You want lower than 40 ohm output impedance, but the lower it is the better it will match all other headphones as well. 2 ohms and below is best, anything under that doesn't really make a difference. 

post #3 of 14
Thread Starter 

Thanks. I appreciate your input.

 

It would be nice to know what the output impedance of my Sony's headphone socket is, and other gear for that matter, but it seems that this rating is rarely disclosed in the manufacturer's associated literature.

 

I'm considering the Fiio E9, at least as an initial step as it is reasonably priced and should at least prove (if the iPod didn't already) that the problem is impedance related. Not keen on the mini-jack input though. Any other suggestions welcome.

 

BTW, my source is Winamp out of an M-Audio 1010LT.


Edited by gp23 - 10/18/11 at 12:32pm
post #4 of 14
Quote:
Originally Posted by gp23 View Post

 

It would be nice to know what the output impedance of my Sony's headphone socket is, and other gear for that matter, but it seems that this rating is rarely disclosed in the manufacturer's associated literature.


Soundcraft recommends a 200 ohm or greater headphone for use with the Spirit Folio headphone out, but I don't know the impedance of the output.  As its "outputs" are listed to exhibit 75 ohms, my guess is that the headphone out is on the high side.

 

post #5 of 14
you usually fellow the 1/8 rule when it concerns dampen factor and so forth. 1/8 of 300ohms is about 37.5 so the output impedance needs to be at least 38-40ohms(rounded off). too low of dampen factor can be a bad thing in some cases cause too low of an output impedance can cause what is known as ''over-dampening''. which can cause bass and treble extension to roll-off much sooner then the driver were design to do.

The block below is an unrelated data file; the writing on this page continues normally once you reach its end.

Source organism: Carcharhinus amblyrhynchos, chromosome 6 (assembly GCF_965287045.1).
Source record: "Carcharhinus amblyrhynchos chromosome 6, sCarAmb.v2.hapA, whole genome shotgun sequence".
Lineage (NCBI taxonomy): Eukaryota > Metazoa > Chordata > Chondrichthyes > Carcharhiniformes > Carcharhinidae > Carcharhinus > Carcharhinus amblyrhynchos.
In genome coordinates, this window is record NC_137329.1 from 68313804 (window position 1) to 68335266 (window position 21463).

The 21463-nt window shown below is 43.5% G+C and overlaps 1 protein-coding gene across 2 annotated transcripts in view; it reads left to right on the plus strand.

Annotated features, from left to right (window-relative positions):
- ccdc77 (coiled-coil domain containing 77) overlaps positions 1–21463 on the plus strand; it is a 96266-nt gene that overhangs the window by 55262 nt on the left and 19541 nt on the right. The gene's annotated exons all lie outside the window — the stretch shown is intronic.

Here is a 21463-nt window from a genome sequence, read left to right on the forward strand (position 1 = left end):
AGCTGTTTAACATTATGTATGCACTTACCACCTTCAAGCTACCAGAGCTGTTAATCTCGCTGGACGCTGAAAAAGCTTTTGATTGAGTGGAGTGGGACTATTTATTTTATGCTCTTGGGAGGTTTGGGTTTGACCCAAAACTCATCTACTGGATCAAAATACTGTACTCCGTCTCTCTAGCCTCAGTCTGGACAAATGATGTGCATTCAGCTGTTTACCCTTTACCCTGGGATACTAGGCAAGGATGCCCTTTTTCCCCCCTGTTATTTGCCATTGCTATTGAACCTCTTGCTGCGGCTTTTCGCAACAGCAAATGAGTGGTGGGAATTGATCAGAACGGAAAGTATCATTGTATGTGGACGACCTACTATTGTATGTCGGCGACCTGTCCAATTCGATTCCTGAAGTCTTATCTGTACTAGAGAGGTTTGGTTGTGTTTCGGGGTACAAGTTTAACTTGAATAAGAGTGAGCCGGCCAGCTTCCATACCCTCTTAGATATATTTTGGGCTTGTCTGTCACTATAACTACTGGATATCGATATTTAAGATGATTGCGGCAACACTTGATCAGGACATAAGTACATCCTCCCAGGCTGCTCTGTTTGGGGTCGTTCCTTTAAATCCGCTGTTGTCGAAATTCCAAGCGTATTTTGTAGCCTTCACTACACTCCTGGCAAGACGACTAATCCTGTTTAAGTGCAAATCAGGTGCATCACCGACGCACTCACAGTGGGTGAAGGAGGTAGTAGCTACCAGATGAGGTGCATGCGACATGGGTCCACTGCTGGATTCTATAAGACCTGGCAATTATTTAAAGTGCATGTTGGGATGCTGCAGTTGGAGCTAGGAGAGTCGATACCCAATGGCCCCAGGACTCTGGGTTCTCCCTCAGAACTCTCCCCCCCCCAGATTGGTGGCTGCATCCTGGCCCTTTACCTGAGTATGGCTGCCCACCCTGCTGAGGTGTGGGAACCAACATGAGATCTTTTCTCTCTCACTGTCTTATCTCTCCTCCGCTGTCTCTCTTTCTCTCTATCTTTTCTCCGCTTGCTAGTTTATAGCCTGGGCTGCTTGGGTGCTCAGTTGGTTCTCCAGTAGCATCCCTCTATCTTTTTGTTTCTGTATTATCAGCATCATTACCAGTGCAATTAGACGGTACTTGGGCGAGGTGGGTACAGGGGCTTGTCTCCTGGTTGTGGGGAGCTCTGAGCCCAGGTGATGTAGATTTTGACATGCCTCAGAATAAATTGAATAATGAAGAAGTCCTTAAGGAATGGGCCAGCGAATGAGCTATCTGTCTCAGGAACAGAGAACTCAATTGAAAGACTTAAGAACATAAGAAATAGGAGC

post #6 of 14
Quote:
Originally Posted by RexAeterna View Post

you usually fellow the 1/8 rule when it concerns dampen factor and so forth. 1/8 of 300ohms is about 37.5 so the output impedance needs to be at least 38-40ohms(rounded off). too low of dampen factor can be a bad thing in some cases cause too low of an output impedance can cause what is known as ''over-dampening''. which can cause bass and treble extension to roll-off much sooner then the driver were design to do.


I wasn't aware you could have an output impedance that is too low. Benchmark must not be aware of it either, because they claim 0.01 ohm output impedance on their amp. Do you have a source for that?

post #7 of 14
Quote:
Originally Posted by Head Injury View Post

I wasn't aware you could have an output impedance that is too low. Benchmark must not be aware of it either, because they claim 0.01 ohm output impedance on their amp. Do you have a source for that?


well it's in some cases but not always exact. here's couple very quick explanation over critical dampen compared to over dampen.

http://physics.ucsc.edu/~josh/6A/book/harmonic/node20.html

http://en.wikipedia.org/wiki/Damping